results this year. Prof. Porter has an
unusual number for hts band. The or
chestra has furnished music upon several
occasions for ehapel.
TEtrnnr. is PERn,tr work.
Educator Tells War So Few at Tnem
Die of Old Age.
Public sehool teaching, according to
Secretary Lyman A. Best, of tho New
York Board of Retirement, is a hazard
ous occupation, taking rank in mortality
with that of the soldier, police man and
fireman. Mr. Best, in his annual report
Ju&t out, seeks to correct the idea that
because teachers have short hours and
long vacations their work Is easy. He
"Thirty-nine per oent of the teachers,
who 'have been retired In the last six
years were suffering from nervous break
downs, while a considerable number had
'Some years ago, when the agitation
for teachers' annuities waa Just begin
ning, it was difficult to convince legis
lators and school board members that our
cause had merit. We were told that It
was all very well to establish pensions,
annuities for soldiers, policemen and
firemen, because tholr occupation were
extra-hazardous, and they often gave up
their lives for the community which
they saved; but as for the teaohera, their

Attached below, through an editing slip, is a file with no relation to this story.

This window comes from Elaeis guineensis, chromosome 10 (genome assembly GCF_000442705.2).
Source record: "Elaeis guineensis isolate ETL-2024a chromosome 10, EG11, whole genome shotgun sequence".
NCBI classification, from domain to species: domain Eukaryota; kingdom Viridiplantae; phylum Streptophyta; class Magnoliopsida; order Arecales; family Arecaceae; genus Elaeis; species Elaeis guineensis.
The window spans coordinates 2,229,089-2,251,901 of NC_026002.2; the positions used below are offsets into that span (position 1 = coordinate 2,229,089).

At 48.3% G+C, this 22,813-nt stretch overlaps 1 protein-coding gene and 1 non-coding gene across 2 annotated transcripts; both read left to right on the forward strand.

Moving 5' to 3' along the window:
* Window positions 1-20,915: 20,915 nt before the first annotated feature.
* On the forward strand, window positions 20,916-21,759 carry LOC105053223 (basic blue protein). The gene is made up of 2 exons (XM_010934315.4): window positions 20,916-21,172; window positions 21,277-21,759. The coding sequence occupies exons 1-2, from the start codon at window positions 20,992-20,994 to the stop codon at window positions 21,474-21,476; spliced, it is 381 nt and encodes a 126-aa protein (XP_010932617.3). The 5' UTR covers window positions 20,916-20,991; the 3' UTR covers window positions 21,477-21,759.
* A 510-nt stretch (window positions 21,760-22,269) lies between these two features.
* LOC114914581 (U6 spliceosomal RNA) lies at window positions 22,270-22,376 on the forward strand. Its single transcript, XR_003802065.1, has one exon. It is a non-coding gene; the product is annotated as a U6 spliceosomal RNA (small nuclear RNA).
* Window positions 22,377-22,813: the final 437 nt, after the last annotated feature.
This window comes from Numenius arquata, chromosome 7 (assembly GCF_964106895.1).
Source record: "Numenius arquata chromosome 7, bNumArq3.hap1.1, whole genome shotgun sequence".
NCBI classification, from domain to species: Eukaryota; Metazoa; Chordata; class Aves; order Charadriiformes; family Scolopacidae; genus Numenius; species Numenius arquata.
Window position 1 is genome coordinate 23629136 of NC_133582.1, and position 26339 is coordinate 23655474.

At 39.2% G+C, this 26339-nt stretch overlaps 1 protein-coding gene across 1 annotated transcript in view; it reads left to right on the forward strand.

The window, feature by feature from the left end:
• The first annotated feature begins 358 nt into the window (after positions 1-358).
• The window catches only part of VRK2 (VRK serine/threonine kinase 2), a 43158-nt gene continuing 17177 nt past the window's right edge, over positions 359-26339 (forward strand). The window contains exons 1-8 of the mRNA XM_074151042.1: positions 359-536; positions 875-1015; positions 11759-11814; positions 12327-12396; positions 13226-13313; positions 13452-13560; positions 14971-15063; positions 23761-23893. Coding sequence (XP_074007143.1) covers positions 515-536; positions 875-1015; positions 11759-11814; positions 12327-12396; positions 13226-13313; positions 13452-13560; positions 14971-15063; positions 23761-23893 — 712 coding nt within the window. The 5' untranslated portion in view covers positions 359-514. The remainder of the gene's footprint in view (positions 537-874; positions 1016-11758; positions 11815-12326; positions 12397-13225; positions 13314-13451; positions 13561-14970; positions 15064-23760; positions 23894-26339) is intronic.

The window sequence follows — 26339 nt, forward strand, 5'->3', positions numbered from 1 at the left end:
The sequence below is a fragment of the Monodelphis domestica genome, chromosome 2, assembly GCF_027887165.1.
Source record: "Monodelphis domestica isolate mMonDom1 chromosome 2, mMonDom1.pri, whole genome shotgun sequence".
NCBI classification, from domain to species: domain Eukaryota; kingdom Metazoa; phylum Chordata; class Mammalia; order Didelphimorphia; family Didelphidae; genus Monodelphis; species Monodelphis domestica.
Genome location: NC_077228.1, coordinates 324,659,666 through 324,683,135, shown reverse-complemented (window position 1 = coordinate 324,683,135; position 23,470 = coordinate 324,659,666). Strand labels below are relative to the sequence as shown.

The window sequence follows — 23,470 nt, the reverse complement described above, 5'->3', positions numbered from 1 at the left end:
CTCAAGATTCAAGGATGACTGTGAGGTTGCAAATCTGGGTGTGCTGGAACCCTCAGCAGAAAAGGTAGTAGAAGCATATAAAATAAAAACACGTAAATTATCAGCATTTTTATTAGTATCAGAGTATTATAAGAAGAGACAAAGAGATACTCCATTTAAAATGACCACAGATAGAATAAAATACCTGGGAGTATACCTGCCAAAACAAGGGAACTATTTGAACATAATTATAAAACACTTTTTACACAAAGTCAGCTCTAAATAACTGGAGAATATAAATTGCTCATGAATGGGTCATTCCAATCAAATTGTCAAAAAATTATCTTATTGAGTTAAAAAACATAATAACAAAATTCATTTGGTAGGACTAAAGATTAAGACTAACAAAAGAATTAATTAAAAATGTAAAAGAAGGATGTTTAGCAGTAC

work was easy, thslr hours short, their
vacations long and they made no sac
'Gradually this has all been ' changed
as the great work of the teachers be
came more full' recognized, as the sac
rifices In nervous and physical energy
made by the teachers In their most
arduous work for tho youth of our land
became more frilly understood. Germany
was one of the first countries to recog
nize officially that teachers, of all public
officers, were deserving of the highest
consideration, as they were the most
likely to sacrifice their health in the dle
ehsrge of their duties. Many observing
educators have called attention to the
relatively large number of physical
wrecks furnished by the teaching pro
fession." Children coming to school from homes